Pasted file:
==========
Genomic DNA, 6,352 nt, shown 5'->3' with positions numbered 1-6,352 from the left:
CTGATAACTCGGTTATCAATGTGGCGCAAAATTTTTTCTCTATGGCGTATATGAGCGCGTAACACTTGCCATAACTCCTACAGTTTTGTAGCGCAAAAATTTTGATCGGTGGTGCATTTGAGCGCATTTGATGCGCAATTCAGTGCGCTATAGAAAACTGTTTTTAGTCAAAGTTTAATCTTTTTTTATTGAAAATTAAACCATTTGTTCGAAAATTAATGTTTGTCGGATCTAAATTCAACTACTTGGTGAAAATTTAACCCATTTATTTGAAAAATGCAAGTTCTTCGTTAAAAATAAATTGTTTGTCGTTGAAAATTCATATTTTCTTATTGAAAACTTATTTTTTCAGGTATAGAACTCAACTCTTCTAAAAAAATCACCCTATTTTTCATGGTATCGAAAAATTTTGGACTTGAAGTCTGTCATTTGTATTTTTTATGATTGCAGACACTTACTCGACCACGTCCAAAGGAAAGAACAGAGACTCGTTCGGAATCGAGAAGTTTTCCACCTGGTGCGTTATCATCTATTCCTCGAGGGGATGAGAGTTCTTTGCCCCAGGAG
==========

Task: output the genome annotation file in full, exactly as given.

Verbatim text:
Genomic DNA, 6,352 nt, shown 5'->3' with positions numbered 1-6,352 from the left:
CTGATAACTCGGTTATCAATGTGGCGCAAAATTTTTTCTCTATGGCGTATATGAGCGCGTAACACTTGCCATAACTCCTACAGTTTTGTAGCGCAAAAATTTTGATCGGTGGTGCATTTGAGCGCATTTGATGCGCAATTCAGTGCGCTATAGAAAACTGTTTTTAGTCAAAGTTTAATCTTTTTTTATTGAAAATTAAACCATTTGTTCGAAAATTAATGTTTGTCGGATCTAAATTCAACTACTTGGTGAAAATTTAACCCATTTATTTGAAAAATGCAAGTTCTTCGTTAAAAATAAATTGTTTGTCGTTGAAAATTCATATTTTCTTATTGAAAACTTATTTTTTCAGGTATAGAACTCAACTCTTCTAAAAAAATCACCCTATTTTTCATGGTATCGAAAAATTTTGGACTTGAAGTCTGTCATTTGTATTTTTTATGATTGCAGACACTTACTCGACCACGTCCAAAGGAAAGAACAGAGACTCGTTCGGAATCGAGAAGTTTTCCACCTGGTGCGTTATCATCTATTCCTCGAGGGGATGAGAGTTCTTTGCCCCAGGAG